Neysa Bové is one of few people who can claim to be creating Disney magic. The artist is currently visiting schools across the U.S. as part of a promotional tour for “Moana.”
Bové is responsible for the newest animated princess’ intricate costuming, as well as that of her demigod co-lead, her family and fellow villagers on a nameless Polynesian island thousands of years in the past. On Nov. 3, just prior to giving an hour-long presentation of behind-the-scenes clips and renderings to students, Bové sat down with
While Moana is Bové’s first foray into costume design for film, it is neither her first work with Disney nor her first time designing fashion.
“I went to school for fashion design, and I was studying a little bit of animation in some classes … I worked in the fashion industry for a little bit, and I made my way to the toy industry designing Barbie dolls. Again, I had no idea how to do it, but they gave me chances and I took them and made sure to work my ass off and make it happen. While I was there I got a phone call from Disney because they were looking at my portfolio online and … I put together a portfolio for them for costume design, and went through five interviews with them, which was super stressful. But they called me back and gave me the job.”
Though the film is a work of fiction, much of the mythos in the storyline is drawn from real Pacific Island legends. Therefore, it is critical to the filmmakers that respects be paid to historical accuracy, even down to costuming.
To assist Bové with her job, the Pacific Trust sent representatives to Disney with authentic textile samples that would have been present in ancient Polynesia. Two major materials, tapa and pandanus, are the basis for most costumes in the film.
“Because the materials are natural, they tend to be more structured than a fabric,” said Bové. “How they move on people, and how they move when wet is different and it’s important to get those things right.”
The character design of Moana herself received much attention following her unveiling, with many praising her more realistic and athletic build as compared to past Disney heroines.
“For Moana’s costume I knew she was an adventurer, a voyager, and the costume had to reflect that,” said Bové. “I added a slit to the front of her skirt, which ended up working technically as well. We work very closely to the animation department and the simulation team. … Whatever outfit she wears needs to be historically correct, it needs to have materials that are accurate to the history, and it has to allow movement.”
Though functional at first, Moana’s ensembles are also aesthetically appealing. The bodice of her “traveler’s outfit,” or the burnt-orange top with the slitted skirt, is embellished with snail shells. Seen for mere seconds of the film, a more formal look emphasizes red — a color signifying regality and royalty in the Pacific islands — and features ornate embroidery and handcrafted accessories.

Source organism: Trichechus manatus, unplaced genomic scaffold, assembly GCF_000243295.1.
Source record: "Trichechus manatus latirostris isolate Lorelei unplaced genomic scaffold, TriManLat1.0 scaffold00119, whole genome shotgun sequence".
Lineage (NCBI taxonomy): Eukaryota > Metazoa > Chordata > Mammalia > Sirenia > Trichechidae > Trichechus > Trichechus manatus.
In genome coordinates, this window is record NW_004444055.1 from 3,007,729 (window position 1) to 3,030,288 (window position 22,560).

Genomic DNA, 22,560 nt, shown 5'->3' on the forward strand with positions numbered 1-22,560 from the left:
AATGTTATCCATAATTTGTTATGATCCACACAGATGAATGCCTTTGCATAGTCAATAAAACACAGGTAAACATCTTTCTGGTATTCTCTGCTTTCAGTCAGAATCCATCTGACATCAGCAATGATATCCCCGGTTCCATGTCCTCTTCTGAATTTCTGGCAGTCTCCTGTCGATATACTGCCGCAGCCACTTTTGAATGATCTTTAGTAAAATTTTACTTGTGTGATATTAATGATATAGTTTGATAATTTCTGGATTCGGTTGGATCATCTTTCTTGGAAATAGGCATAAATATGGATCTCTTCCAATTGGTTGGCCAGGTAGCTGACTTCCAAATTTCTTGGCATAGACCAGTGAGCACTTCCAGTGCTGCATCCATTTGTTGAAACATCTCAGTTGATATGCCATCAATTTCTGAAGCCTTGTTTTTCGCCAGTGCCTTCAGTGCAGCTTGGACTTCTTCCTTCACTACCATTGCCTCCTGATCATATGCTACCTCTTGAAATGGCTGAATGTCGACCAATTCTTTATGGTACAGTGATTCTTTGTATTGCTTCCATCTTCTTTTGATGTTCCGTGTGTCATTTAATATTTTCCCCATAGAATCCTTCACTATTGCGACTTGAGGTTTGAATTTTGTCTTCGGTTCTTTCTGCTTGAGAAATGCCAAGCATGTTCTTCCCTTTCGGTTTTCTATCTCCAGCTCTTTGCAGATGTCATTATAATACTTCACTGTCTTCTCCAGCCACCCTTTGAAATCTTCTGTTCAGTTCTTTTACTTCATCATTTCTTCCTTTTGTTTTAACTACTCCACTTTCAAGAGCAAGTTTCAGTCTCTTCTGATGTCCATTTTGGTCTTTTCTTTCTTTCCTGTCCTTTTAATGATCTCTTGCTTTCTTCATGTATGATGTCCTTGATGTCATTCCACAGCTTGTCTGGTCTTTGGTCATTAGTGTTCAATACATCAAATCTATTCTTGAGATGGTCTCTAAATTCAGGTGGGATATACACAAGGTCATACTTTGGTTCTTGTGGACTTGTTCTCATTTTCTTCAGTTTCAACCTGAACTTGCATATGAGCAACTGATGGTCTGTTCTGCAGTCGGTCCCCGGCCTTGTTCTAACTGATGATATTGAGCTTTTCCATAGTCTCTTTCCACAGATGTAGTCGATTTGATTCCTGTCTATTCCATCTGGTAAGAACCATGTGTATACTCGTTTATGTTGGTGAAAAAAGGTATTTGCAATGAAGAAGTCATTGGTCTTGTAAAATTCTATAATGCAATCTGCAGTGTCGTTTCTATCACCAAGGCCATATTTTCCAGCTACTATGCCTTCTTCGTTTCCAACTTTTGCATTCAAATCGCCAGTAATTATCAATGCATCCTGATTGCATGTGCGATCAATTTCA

Disney began marketing “Moana” merchandise several months ago, including Halloween costumes that proved quite popular without the film even having been released yet. Though not explicitly part of her job, Bové considered how her work would translate to the real world as well.
“When I’m designing something there’s a lot of considerations: is this authentic to the character and their personality … [And] would little girls want to wear this? How would this look on someone who’s not the character? I think [girls dressing as Moana for Halloween already] is so incredible,” Bové said.
To save her island, Moana teams up with the macho demigod, Maui. Though legendary for his heroism and shape-shifting, Maui’s luck has taken a turn by the time Moana meets him.
“Maui has been stranded on an island for a thousand years, so he’s wearing things that he would have been able to find there,” Bové said, referencing Maui’s primary costume of a pandanus skirt. “His necklace is things he could find on the beach or on the island. It looks handmade and it suits him physically because it’s a large piece, sort of chunky, and it looks heavy when it moves.”
Students at the presentation also viewed basic animations of some supporting characters, Pu’a the pig and Hei Hei the rooster, as well as for Moana’s father. These animations, called calisthenics tests, aim to demonstrate the range of motion of a character’s model before scenes are worked on. For Pu’a, the clip demonstrated how a scratch from his back hoof would ruffle shoulder fur.
“That poor effects team. There are lava monsters. Water is a character in this movie. I would walk down the hallway, and I would see a whiteboard with equations and stuff. I’m not kidding. We have computer scientists at the studio, and a lot of people we hire from outside temporarily for each film. They have to develop a lot of programs, even for hair.”
Bové went on to describe a program called Quicksilver, which was developed for “Moana” with an unprecedented purpose in mind: creating more realistic human hair, with enough weight and fine detail that a character’s fingers can run through it.
“Moana” will be released nationally on Nov. 23 and features the voice talents of newcomer Auli’i Cravalho and Dwayne “The Rock” Johnson (“Fast & Furious 6”), direction by Ron Clements (“The Little Mermaid”) and John Musker (“The Little Mermaid”) and music by Opetaia Foa’i, Mark Macina (“The Lion King”) and Lin-Manuel Miranda (“In the Heights”).